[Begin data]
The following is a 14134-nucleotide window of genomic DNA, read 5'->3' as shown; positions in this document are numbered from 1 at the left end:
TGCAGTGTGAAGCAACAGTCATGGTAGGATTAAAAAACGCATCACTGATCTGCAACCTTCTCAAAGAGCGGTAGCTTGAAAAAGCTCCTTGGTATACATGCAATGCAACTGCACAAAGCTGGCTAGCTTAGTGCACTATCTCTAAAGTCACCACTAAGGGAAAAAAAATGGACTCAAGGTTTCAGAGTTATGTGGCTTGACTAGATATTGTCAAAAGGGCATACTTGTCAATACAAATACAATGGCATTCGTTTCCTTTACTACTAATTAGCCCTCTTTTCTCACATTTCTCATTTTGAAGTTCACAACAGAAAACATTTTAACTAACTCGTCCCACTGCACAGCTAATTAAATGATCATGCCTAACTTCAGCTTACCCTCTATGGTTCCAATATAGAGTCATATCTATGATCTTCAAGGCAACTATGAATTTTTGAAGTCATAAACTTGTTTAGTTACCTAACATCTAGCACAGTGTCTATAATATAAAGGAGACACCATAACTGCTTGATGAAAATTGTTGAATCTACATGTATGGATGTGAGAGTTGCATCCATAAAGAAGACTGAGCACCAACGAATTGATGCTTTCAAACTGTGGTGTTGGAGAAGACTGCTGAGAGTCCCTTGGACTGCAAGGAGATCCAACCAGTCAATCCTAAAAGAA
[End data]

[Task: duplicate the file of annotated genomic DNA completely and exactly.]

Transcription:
The following is a 14134-nucleotide window of genomic DNA, read 5'->3' as shown; positions in this document are numbered from 1 at the left end:
TGCAGTGTGAAGCAACAGTCATGGTAGGATTAAAAAACGCATCACTGATCTGCAACCTTCTCAAAGAGCGGTAGCTTGAAAAAGCTCCTTGGTATACATGCAATGCAACTGCACAAAGCTGGCTAGCTTAGTGCACTATCTCTAAAGTCACCACTAAGGGAAAAAAAATGGACTCAAGGTTTCAGAGTTATGTGGCTTGACTAGATATTGTCAAAAGGGCATACTTGTCAATACAAATACAATGGCATTCGTTTCCTTTACTACTAATTAGCCCTCTTTTCTCACATTTCTCATTTTGAAGTTCACAACAGAAAACATTTTAACTAACTCGTCCCACTGCACAGCTAATTAAATGATCATGCCTAACTTCAGCTTACCCTCTATGGTTCCAATATAGAGTCATATCTATGATCTTCAAGGCAACTATGAATTTTTGAAGTCATAAACTTGTTTAGTTACCTAACATCTAGCACAGTGTCTATAATATAAAGGAGACACCATAACTGCTTGATGAAAATTGTTGAATCTACATGTATGGATGTGAGAGTTGCATCCATAAAGAAGACTGAGCACCAACGAATTGATGCTTTCAAACTGTGGTGTTGGAGAAGACTGCTGAGAGTCCCTTGGACTGCAAGGAGATCCAACCAGTCAATCCTAAAAGAA